noun[in singular] formal or Law
verb[no object] archaic
- Dominic will live for another few years, but as soon as he deceases, his daughter will take his position.
- Family history reveals both parents deceased from a carcinoma of unknown type.
- He read out the names of the girls, and boys that deceased in the fire, but thankfully, Ciara knew none of them.
cede from early 16th century:
Cede is from French céder or Latin cedere ‘to yield, give way, go’. Cedere is a rich source of English words including abscess (mid 16th century) ‘going away’ (of the infection when it bursts); access [Middle English] ‘go to’; ancestor (Middle English) someone who went ante ‘before’; antecedent (Late Middle English) from the same base as ancestor; cease (Middle English); concede (Late Middle English) to give way completely; decease (Middle English) ‘go away’; exceed (Late Middle English) to go beyond a boundary; intercede (late 16th century) go between; predecessor (Late Middle English) one who went away before; proceed (Late Middle English) to go forward; recede (Late Middle English) ‘go back’; and succeed (Late Middle English) ‘come close after’.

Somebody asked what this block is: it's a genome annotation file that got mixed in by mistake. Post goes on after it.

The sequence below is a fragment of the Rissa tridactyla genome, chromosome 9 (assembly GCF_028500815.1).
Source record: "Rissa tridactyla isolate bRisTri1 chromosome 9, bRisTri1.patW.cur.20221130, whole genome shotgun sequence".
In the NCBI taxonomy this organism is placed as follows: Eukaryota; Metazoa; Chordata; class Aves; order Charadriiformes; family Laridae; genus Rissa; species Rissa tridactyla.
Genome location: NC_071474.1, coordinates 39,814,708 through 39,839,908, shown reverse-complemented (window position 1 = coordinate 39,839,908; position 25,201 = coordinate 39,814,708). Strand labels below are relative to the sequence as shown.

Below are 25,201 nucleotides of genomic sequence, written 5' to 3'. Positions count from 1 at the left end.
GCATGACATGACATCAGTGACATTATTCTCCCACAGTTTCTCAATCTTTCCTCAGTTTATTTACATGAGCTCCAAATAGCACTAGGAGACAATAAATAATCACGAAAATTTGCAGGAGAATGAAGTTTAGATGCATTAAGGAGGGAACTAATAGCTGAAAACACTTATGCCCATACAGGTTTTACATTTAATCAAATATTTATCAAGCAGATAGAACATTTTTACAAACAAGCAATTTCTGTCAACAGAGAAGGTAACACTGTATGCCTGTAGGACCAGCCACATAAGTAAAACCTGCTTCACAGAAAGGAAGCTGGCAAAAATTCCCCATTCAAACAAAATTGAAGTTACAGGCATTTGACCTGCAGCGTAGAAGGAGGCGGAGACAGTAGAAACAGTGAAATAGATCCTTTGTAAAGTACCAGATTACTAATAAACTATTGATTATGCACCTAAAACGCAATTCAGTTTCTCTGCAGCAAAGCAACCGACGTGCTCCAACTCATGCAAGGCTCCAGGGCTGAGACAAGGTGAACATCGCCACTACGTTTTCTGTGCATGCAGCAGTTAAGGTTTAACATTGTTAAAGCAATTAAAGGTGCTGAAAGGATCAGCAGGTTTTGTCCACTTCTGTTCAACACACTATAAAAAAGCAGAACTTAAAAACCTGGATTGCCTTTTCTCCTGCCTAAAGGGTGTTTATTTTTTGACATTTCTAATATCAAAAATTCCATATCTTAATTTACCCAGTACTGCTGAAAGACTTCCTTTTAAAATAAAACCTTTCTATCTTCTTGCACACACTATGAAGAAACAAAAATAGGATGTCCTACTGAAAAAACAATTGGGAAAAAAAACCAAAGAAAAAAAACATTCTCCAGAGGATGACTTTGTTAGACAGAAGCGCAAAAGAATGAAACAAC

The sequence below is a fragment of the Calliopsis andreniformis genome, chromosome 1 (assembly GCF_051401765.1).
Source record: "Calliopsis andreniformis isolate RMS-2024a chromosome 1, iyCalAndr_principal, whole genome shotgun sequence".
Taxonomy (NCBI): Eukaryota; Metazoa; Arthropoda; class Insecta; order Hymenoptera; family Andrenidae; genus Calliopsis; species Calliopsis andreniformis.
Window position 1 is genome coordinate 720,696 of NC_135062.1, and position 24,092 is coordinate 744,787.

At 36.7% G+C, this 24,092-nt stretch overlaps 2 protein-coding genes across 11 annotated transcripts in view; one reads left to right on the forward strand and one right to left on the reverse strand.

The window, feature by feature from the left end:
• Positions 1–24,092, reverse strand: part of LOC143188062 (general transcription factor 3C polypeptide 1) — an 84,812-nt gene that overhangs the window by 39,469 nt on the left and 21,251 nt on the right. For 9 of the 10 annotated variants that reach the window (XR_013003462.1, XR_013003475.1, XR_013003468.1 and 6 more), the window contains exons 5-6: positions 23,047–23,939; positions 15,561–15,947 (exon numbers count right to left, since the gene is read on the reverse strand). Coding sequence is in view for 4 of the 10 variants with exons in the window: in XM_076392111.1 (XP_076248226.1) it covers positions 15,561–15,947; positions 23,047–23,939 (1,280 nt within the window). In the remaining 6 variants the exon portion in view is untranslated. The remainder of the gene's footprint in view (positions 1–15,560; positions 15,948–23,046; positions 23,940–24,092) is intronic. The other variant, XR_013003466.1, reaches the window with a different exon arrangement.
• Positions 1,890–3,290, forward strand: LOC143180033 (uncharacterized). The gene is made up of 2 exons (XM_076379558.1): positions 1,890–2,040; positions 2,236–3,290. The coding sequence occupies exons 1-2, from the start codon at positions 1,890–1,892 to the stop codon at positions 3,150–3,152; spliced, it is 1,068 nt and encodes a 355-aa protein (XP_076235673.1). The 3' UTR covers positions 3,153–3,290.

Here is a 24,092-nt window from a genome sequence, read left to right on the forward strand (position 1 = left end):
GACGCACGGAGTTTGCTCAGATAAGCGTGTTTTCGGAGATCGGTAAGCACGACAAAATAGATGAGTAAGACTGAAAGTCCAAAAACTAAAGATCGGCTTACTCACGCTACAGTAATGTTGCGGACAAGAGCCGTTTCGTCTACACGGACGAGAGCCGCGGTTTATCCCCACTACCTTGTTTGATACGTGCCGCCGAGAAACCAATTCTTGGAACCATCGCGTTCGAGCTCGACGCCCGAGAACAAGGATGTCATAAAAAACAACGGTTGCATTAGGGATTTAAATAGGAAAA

For editors and proofreaders
Line breaks: de|cease
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